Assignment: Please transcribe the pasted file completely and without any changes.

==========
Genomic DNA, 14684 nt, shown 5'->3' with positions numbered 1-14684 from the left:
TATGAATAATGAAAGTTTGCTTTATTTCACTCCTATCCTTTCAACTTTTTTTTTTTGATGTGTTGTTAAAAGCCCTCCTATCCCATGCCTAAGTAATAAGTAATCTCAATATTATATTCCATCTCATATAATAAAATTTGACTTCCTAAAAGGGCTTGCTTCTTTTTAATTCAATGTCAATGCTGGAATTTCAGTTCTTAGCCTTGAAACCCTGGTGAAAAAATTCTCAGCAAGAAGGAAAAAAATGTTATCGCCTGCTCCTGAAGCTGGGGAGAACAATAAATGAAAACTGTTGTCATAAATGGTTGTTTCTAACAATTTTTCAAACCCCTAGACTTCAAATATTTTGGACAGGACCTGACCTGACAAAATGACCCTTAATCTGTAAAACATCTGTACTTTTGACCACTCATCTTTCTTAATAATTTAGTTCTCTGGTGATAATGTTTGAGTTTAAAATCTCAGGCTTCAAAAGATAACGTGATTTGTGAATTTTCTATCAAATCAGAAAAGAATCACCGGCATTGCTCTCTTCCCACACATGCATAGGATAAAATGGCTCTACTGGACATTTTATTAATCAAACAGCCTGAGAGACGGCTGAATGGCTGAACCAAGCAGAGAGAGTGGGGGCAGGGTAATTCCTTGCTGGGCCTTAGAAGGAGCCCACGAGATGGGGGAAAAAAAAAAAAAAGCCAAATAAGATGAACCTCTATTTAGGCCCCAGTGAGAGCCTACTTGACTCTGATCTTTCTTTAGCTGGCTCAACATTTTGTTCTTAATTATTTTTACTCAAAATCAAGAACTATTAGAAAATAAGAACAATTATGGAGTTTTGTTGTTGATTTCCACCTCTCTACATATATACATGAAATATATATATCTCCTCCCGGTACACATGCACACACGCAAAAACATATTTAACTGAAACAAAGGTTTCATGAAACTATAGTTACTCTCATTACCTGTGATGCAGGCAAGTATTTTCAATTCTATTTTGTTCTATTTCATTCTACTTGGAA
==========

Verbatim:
Genomic DNA, 14684 nt, shown 5'->3' with positions numbered 1-14684 from the left:
TATGAATAATGAAAGTTTGCTTTATTTCACTCCTATCCTTTCAACTTTTTTTTTTTGATGTGTTGTTAAAAGCCCTCCTATCCCATGCCTAAGTAATAAGTAATCTCAATATTATATTCCATCTCATATAATAAAATTTGACTTCCTAAAAGGGCTTGCTTCTTTTTAATTCAATGTCAATGCTGGAATTTCAGTTCTTAGCCTTGAAACCCTGGTGAAAAAATTCTCAGCAAGAAGGAAAAAAATGTTATCGCCTGCTCCTGAAGCTGGGGAGAACAATAAATGAAAACTGTTGTCATAAATGGTTGTTTCTAACAATTTTTCAAACCCCTAGACTTCAAATATTTTGGACAGGACCTGACCTGACAAAATGACCCTTAATCTGTAAAACATCTGTACTTTTGACCACTCATCTTTCTTAATAATTTAGTTCTCTGGTGATAATGTTTGAGTTTAAAATCTCAGGCTTCAAAAGATAACGTGATTTGTGAATTTTCTATCAAATCAGAAAAGAATCACCGGCATTGCTCTCTTCCCACACATGCATAGGATAAAATGGCTCTACTGGACATTTTATTAATCAAACAGCCTGAGAGACGGCTGAATGGCTGAACCAAGCAGAGAGAGTGGGGGCAGGGTAATTCCTTGCTGGGCCTTAGAAGGAGCCCACGAGATGGGGGAAAAAAAAAAAAAAGCCAAATAAGATGAACCTCTATTTAGGCCCCAGTGAGAGCCTACTTGACTCTGATCTTTCTTTAGCTGGCTCAACATTTTGTTCTTAATTATTTTTACTCAAAATCAAGAACTATTAGAAAATAAGAACAATTATGGAGTTTTGTTGTTGATTTCCACCTCTCTACATATATACATGAAATATATATATCTCCTCCCGGTACACATGCACACACGCAAAAACATATTTAACTGAAACAAAGGTTTCATGAAACTATAGTTACTCTCATTACCTGTGATGCAGGCAAGTATTTTCAATTCTATTTTGTTCTATTTCATTCTACTTGGAA